lighting design/recessed lights

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Old 12-10-05, 09:01 AM
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lighting design/recessed lights

I want to install recessed lights in my basement rec room for general lighting. Are there any guidelines for planning recessed lighting? So, I'd like to know
1) what distance should they start from the wall?
2) how far apart should they be?
3) should I make it a grid across the entire ceiling or just along the walls?(there won't be many other light sources in the room)
4) what size is most common today - 4", 6"?

Room size is about 19' x 25'. Ceiling height is 7' 4". I'd appreciate any suggestions.

thx, Don
 
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Old 12-13-05, 09:36 AM
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If you go to a reputable electrical supply store with your room dimensions they should be able to give you a layout and suggest how many lights.I'd stay away from the big box stores like Lowes and Home Depot.They never seem to have anyone with the knowledge to help
 
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Old 12-13-05, 07:02 PM
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Read this.
 
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Old 01-05-06, 10:52 AM
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John,
Thanks for the great link to Cooper Lighting. Similar to dmestan, I am looking to improve the lighting in my living room (not basement). The room is about the same size as the one on the web page you linked. My only problem is that, based on their design, if I put 12 75W fixtures on the existing living room circuit (which powers two other existing lights and a switched outlet), I would use up half the capacity of the circuit for lights alone!! My entire living room (all outlets and two recessed lights), plus the two lights in the adjacent kitchen are on one 15A circuit. I don't think I could safely add another 900 watts (7.5 amps) per their suggestion without running another dedicated circuit just for those lights. Since all walls/ceilings/floors are closed both above and below my living room, adding a new circuit and wallswitches, etc. could be a task. Any other suggestions or links? Right now I have a 300w halogen torchiere, which lights up half the room great, but also trips the circuit breaker if we turn on a space heater in the room (cold floor, it is above an unheated garage).

Do you know anywhere that gives general requirements in footcandles for different areas of the house? I do general street lighting design now and then at my job, but nothing ever inside a house.

Thanks,
Neil
 
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Old 01-05-06, 11:50 AM
scao
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Neil,

I'm racking my brain over the same problem you have, but my space is a small kitchen.

Found this site/link which has a photometric calculator for you to compare spread and brightness of different bulbs. Hope it helps.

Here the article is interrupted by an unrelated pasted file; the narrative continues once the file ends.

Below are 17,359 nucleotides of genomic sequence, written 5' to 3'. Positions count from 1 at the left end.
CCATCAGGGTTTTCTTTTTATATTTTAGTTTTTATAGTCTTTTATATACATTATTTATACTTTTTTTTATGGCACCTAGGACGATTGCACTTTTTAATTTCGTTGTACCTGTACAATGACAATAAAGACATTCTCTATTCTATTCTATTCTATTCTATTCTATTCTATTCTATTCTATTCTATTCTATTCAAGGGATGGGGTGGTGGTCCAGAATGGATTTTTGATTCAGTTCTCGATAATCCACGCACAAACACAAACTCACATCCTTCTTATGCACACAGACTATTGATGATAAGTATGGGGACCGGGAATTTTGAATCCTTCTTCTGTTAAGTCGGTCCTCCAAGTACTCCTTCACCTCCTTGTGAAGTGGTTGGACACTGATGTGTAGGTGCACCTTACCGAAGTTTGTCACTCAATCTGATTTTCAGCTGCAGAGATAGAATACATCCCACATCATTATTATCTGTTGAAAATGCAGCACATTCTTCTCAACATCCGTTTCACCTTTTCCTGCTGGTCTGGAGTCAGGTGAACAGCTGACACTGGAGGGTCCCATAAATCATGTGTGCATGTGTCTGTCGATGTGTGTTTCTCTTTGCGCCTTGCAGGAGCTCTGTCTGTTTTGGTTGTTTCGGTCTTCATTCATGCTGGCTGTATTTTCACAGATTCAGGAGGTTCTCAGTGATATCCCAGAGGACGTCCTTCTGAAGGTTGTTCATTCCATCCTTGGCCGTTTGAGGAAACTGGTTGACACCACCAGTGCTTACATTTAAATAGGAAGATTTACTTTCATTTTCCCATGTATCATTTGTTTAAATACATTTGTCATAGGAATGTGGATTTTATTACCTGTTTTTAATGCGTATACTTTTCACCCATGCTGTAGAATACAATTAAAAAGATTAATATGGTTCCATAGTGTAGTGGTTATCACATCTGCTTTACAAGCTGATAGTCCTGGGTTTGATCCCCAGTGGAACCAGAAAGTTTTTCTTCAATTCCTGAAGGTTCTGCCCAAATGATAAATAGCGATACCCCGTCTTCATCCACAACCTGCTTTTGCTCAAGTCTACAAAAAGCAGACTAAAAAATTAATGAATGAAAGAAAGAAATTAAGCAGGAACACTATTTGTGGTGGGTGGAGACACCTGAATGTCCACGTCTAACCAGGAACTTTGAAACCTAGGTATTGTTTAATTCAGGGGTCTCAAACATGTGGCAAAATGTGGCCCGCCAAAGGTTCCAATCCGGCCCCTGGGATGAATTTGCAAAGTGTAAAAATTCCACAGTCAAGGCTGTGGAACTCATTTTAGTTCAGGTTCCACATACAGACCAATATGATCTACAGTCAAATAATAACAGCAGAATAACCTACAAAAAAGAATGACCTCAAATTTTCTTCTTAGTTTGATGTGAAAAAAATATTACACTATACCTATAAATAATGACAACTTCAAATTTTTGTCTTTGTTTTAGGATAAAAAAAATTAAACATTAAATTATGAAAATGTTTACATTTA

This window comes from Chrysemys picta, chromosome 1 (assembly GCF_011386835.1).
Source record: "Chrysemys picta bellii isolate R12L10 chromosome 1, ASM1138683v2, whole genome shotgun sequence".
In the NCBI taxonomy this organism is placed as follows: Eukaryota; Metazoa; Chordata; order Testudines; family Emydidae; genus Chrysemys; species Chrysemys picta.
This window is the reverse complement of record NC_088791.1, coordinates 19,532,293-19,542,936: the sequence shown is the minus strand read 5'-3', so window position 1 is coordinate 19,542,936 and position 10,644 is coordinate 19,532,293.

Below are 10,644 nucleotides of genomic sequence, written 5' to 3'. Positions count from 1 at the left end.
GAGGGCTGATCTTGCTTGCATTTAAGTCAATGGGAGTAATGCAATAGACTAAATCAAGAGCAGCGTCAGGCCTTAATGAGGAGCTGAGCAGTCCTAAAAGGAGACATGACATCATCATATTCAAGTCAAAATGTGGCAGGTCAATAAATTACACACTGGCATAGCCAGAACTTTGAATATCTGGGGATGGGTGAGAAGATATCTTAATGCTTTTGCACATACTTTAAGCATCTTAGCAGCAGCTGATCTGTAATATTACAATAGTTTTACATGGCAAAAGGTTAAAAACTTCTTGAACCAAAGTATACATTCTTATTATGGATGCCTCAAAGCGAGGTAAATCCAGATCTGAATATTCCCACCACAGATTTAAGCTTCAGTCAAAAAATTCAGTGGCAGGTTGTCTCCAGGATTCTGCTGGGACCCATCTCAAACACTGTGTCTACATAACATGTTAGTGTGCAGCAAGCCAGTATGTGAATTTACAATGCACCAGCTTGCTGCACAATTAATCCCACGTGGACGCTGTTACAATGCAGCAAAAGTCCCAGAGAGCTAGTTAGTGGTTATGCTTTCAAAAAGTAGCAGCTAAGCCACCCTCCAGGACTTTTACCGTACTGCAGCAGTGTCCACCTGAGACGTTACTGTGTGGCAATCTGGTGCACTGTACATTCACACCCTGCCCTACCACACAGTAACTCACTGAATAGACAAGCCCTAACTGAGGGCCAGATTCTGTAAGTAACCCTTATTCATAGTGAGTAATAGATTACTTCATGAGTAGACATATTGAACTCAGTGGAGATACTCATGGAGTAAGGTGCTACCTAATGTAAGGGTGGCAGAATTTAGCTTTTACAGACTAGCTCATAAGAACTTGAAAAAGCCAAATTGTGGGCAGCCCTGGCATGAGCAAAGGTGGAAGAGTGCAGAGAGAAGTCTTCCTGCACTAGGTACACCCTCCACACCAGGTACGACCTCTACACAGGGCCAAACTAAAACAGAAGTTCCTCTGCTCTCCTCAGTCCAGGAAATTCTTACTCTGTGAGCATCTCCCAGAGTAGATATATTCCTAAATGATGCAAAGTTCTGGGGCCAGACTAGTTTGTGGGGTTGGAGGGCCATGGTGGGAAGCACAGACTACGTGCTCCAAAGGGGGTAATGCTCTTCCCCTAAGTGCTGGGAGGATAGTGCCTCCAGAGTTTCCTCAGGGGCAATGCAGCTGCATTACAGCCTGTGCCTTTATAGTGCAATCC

http://www.ccl-light.com/photometrics.html
 
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Old 01-05-06, 08:47 PM
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Every room is different in terms of how much lighting it needs. It depends on the type of activities that take place in that room, which depends on your family and your lifestyle. A living room typically needs a lot less light than a kitchen.

rockford33, your house is wired with too few circuits. You're going to be fighting this at every turn until you bite the bullet and get some more circuits installed. I suggest that you immediately stop using space heaters. With your electrical system, you don't have the capacity for them. Put on a sweater instead.
 
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Old 01-06-06, 08:37 AM
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John,
Thanks for the reply. From what I have found, most recommendations for a living room seem to fal in the 5-20 footcandle range, which is fairly broad. I am going to shoot for 10 footcandles and install dimmers. Looks like I might have open web floor joists, so that will make running the wire easier.

I agree with not having enough circuits. I assume the house was built per code and it is only 5 years old. We limit the use of the space heater, but with the living room over an unheated garage, it never really feels warms in that room (only one heating vent for the entire room). Currently, with a space heater and halogen torchiere (plus tv and cable box) on the same circuit, it does blow every now and then, but not consistently. I think if I put the lighting on a separate circuit it will improve things all around (just more switched to remember what they turn on!!)

scao,
Thanks for the link. Cooper lighting actually has some online calculators for some of their fixtures, which I was playing around with last night. Almost all companies have photometric files, which I can plug into my lighting program here at work (I use it for roadway lighting, but it does have an interior component I could play with). I would actully like to try and find a remodel fixture with compact fluorescent (T4 or similar) bulbs. They seemed very efficient and produced good lighting per Cooper's website. Just need to find the best CRI and color temperature in a fluorescent bulb.

-Neil
 
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